Radish is brilliant for detoxifying the liver and is high in fibre which supports the health of your gut. Just 100g of this root vegetable provides you a massive 25% of your daily Vitamin C! Nutritional Therapist Libby Limon (mBANT CNHC) explains that ‘bilirubin is a waste product that builds up in the liver and derives from the breakdown of red blood cells, which results in a yellowing of the skin. Radishes helps the process of flushing out the bilirubin in the liver’ and so can help reduce the likelihood of you contracting jaundice. Radishes do more than just support your liver, they’re invaluable for supporting healthy kidney health too. Radishes are a diuretic that means they help cleanse the kidney of toxins that in turn decrease the accumulation of toxins in the blood.
Libby continues with the benefits of celery, telling us that celery helps to reduce uric acid while stimulating urine production as well as having anti-microbial effect. Just like cranberries are known to help prevent urinary tract infections, celery can help with preventing bladder disorders and kidney problems. If that wasn’t enough the powerful mix of antioxidants found in celery helps lower your risk of developing conditions like cancer, macular degeneration, arthritis and even Alzheimer’s disease. Suddenly chomping down on a celery stick sounds a lot more tempting doesn’t it? If you’re really looking to up the anti on the health front you could try dipping it in houmous sprinkled with pumpkin seeds to really cram in the vitamins.
Swap your usual white bread or pasta for wholegrain or multi-seed options may just give you the health boost you’re looking for according to naturopathic nutritionist, Amy Morris from Water for Health. Amy explains that not only do unrefined, wholemeal carbohydrates offer slow-releasing energy rather than the short spike given from starchy alternatives, they also help you feel fuller for longer, keep blood sugar levels steady and banish sweet cravings. This is an easy swap to make in your day-to-day diet, but if you’re stuck for ideas great options include quinoa, rye bread or spelt.
Tipped to be the “hot new superfood of 2018” byRefinery29, Metro and Evening Standard we think you’re going to start seeing this naturally sweet berry everywhere in no time, but more than a passing fad this fruit is packed full of amino acids and are high in fibre helping with digestion and a slow release of energy. They have been enjoyed in Korea and China for thousands of years and a handful of jujube fruit only has 58 calories making them a great guilt-free snack, and with a natural caramel taste without any added sugar they’re great for satisfying sweet cravings! Intrigued? You can find them here.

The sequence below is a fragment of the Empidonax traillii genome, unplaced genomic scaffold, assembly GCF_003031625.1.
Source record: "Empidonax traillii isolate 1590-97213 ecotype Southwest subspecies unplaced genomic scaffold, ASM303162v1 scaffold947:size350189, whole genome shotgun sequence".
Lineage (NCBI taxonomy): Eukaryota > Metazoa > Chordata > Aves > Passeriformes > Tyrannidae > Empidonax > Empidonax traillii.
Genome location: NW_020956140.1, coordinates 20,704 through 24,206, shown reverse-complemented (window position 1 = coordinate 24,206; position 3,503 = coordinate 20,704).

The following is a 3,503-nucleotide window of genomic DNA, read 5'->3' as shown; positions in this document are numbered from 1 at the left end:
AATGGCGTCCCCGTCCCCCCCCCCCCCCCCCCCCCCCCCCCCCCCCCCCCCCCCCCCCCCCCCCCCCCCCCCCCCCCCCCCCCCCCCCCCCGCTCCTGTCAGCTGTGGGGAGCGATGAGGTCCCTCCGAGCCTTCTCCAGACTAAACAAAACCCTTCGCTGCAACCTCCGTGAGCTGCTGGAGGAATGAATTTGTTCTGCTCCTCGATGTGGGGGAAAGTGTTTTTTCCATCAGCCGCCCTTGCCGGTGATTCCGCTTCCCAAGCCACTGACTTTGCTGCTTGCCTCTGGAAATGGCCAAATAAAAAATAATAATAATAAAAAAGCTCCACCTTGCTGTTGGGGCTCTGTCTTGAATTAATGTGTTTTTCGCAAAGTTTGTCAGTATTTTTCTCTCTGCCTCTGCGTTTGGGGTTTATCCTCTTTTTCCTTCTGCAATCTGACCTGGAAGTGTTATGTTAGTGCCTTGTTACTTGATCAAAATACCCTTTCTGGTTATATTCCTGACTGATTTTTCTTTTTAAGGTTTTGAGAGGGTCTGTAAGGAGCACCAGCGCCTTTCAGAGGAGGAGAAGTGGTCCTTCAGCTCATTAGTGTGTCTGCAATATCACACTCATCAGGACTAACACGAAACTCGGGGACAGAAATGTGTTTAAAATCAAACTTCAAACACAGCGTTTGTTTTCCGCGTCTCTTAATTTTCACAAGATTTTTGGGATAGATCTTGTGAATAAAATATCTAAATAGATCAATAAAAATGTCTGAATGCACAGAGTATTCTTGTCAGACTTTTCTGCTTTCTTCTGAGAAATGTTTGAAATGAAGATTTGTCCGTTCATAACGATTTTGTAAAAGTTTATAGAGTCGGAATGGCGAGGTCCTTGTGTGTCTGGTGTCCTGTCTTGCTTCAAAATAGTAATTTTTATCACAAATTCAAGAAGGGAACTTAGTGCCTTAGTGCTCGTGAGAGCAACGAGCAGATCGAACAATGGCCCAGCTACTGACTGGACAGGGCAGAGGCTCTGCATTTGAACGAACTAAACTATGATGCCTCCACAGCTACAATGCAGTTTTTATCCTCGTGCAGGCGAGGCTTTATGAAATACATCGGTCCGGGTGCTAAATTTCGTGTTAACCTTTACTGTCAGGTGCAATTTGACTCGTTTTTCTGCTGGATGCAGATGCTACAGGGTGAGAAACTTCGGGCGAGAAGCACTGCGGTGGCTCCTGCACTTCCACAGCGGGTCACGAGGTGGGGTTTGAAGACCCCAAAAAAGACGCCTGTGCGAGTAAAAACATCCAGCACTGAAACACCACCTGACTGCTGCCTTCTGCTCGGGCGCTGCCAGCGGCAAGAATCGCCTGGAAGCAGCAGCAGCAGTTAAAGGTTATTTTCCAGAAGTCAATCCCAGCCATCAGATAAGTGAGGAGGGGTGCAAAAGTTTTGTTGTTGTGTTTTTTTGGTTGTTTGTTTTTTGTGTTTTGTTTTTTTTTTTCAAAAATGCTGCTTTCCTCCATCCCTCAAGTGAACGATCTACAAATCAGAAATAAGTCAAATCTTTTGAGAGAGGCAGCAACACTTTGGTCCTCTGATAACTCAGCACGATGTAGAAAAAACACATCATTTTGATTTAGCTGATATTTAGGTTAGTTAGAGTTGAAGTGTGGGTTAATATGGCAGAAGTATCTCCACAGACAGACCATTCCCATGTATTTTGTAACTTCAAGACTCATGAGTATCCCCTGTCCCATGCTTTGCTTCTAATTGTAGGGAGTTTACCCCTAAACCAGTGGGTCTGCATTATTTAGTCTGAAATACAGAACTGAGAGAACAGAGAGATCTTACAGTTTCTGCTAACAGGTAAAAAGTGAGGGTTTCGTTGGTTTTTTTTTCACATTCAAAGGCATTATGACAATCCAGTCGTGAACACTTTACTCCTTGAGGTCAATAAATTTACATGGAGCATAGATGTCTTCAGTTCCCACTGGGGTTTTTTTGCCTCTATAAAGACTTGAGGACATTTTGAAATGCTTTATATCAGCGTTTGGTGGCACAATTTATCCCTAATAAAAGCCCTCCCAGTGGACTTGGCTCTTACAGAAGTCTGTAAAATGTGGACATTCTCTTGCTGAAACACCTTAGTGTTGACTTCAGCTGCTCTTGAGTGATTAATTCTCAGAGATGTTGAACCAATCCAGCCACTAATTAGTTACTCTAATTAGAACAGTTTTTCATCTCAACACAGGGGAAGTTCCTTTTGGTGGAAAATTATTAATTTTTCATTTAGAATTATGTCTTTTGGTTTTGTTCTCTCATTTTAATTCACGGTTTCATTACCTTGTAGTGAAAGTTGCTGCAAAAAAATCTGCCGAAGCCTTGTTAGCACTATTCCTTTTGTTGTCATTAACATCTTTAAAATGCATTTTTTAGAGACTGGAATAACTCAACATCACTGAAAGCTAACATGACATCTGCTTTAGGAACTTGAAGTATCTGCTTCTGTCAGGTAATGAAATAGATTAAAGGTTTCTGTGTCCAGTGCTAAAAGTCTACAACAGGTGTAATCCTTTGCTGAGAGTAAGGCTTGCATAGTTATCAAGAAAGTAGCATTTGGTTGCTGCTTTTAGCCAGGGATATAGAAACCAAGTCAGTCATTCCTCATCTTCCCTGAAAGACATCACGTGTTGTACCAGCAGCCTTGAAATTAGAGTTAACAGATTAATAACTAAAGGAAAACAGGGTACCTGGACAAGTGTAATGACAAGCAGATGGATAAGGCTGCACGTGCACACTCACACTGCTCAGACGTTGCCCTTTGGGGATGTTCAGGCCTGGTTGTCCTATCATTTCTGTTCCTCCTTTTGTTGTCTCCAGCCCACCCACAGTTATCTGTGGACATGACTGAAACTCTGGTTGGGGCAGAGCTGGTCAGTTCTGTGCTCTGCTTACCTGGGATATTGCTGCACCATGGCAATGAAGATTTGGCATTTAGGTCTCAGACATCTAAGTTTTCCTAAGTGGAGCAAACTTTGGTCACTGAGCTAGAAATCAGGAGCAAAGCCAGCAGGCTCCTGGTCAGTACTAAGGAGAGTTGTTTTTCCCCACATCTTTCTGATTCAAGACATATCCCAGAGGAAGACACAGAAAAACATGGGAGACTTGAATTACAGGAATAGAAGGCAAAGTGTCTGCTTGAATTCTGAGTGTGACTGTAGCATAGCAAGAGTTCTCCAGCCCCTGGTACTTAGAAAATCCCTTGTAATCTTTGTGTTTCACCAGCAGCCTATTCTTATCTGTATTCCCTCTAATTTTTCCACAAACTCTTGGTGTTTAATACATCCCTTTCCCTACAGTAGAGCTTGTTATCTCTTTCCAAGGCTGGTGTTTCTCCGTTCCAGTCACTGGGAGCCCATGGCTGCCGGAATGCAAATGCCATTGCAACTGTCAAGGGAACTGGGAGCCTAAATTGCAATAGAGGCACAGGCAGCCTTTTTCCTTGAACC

Liam Mahoney, nutritionist at Grenade, recommends eggs if you have upped your exercise regime as part of your health kick and the yolks in particular contain not only Vitamins B-12, B-6 and A but also contain magnesium, iron, calcium, zinc and copper that are essential to support a healthy body so you can keep on top of your workouts. Many people focus on protein and carbohydrates when it comes to replenishing the body after a heavy gym session but the truth is that you would have to eat a lot of eggs to get a substantial amount of protein from them, which isn’t ideal as eggs are high in fat and cholesterol. Instead, Liam recommends eating one whole egg with five egg whites following exercise as you are still getting approximately 21g of protein from the food and all the vitamins the yolks offer without going overboard on the fat and cholesterol.
Another of Liam’s recommendations is the humble breakfast favourite, good ol’ fashioned porridge. Not only is it great at refuelling depleted glycogen levels after exercise it’s also a great carbohydrate source after a workout as it is so filling and will stop you snacking throughout the day. Porridge doesn’t have to be boring though, why not top it with a drizzle of honey and a handful of jujube fruit?
Haven’t heard of Baobab before? Neither had we, but chef Mick Élysée holds the popular African fruit as a must have ingredient with a wide variety of health benefits on top of tasting delicious. The dry pulp of the fruit that becomes the baobab powder is packed full of nutrients, is low in both sugar and fat and as 50% fibre is great for the digestive system. It is also a rich source of Vitamin C which helps boost your immune system, and with the highest antioxidant content of any fruit it’s a great choice for healthy and clear skin too. Mick explains that it has a light, refreshing taste similar to apricot or grapefruit, and when stirred into a smoothie or juice it’s a great ingredient to boost your metabolism too. If you’re interested in finding out more about Mick and his Afro-fusion cooking, you can find him in one of his pop-up restaurants around London or you can pick up a copy of his new book ‘Not Guilty’ due to be published in January 2018.
Honey is a great prebiotic food and reaches the large intestine intact allowing the good bacteria found here to use it to make essential nutrients to help sustain a healthy self. On top of this, honey also has varying concentrations in polyphenols (polyphenols are thought to help reduce heart disease and cancer) boosting the body’s natural defences and a recent study shows that eating honey daily raises levels of disease-fighting antioxidants in the blood. It’s generally a healthier choice than sugar to sweeten food as it has no refined sugar, and any you have leftover can be applied to the skin – honey has antibacterial properties helping to heal and soothe scars, scratches, rashes and redness. Want to know more about all of the benefits you can get from honey? You can find out more from British honey brand Hive and Keeper here.
Have you got any go-to ingredients for when you’re on a health kick? We invite you to share them with us in the comments below so we can help build a bank of information to help anyone out there who is at the beginning of their journey to a healthier diet. In the mean time we recommend our Spiralized Waldorf Salad or our Vegetable Tarlets for a great way to start your new, healthier approach to food.